The panel also noted it does not condone the “casual manner in which the will was executed and witnessed in this case.” It went on to say the evidence supports that John’s conduct was deliberate, that it was his intent to make a will, and that everyone present knew his purpose for being there.
 

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  1. This sure is not what most who value good governance consider the Rule of Law to entail: "In a letter dated March 2, which Brizzi forwarded to IBJ, the commission dismissed the grievance “on grounds that there is not reasonable cause to believe that you are guilty of misconduct.”" Yet two month later reasonable cause does exist? (Or is the commission forging ahead, the need for reasonable belief be damned? -- A seeming violation of the Rules of Profession Ethics on the part of the commission) Could the rule of law theory cause one to believe that an explanation is in order? Could it be that Hoosier attorneys live under Imperial Law (which is also a t-word that rhymes with infamy) in which the Platonic guardians can do no wrong and never owe the plebeian class any explanation for their powerful actions. (Might makes it right?) Could this be a case of politics directing the commission, as celebrated IU Mauer Professor (the late) Patrick Baude warned was happening 20 years ago in his controversial (whisteblowing) ethics lecture on a quite similar topic: http://www.repository.law.indiana.edu/cgi/viewcontent.cgi?article=1498&context=ilj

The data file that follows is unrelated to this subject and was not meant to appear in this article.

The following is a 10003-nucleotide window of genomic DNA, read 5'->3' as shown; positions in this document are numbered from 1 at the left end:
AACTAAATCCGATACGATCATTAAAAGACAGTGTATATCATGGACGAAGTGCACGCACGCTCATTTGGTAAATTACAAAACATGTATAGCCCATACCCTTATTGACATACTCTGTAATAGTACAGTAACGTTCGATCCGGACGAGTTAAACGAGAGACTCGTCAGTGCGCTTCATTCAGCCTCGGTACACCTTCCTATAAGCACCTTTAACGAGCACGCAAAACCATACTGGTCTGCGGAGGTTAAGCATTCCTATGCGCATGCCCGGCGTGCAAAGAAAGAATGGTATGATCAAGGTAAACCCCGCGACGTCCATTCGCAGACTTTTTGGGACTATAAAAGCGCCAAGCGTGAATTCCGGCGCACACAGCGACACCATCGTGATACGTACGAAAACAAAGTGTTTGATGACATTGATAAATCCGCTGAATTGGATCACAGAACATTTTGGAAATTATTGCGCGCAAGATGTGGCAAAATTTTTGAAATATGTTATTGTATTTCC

2. I have a case presently pending cert review before the SCOTUS that reveals just how Indiana regulates the bar. I have been denied licensure for life for holding the wrong views and questioning the grand inquisitors as to their duties as to state and federal constitutional due process. True story: https://www.scribd.com/doc/299040839/2016Petitionforcert-to-SCOTUS Shorter, Amici brief serving to frame issue as misuse of govt licensure: https://www.scribd.com/doc/312841269/Thomas-More-Society-Amicus-Brown-v-Ind-Bd-of-Law-Examiners

  3. Here's an idea...how about we MORE heavily regulate the law schools to reduce the surplus of graduates, driving starting salaries up for those new grads, so that we can all pay our insane amount of student loans off in a reasonable amount of time and then be able to afford to do pro bono & low-fee work? I've got friends in other industries, radiology for example, and their schools accept a very limited number of students so there will never be a glut of new grads and everyone's pay stays high. For example, my radiologist friend's school accepted just six new students per year.

  4. I totally agree with John Smith.

  5. An idea that would harm the public good which is protected by licensing. Might as well abolish doctor and health care professions licensing too. Ridiculous. Unrealistic. Would open the floodgates of mischief and abuse. Even veteranarians are licensed. How has deregulation served the public good in banking, for example? Enough ideology already!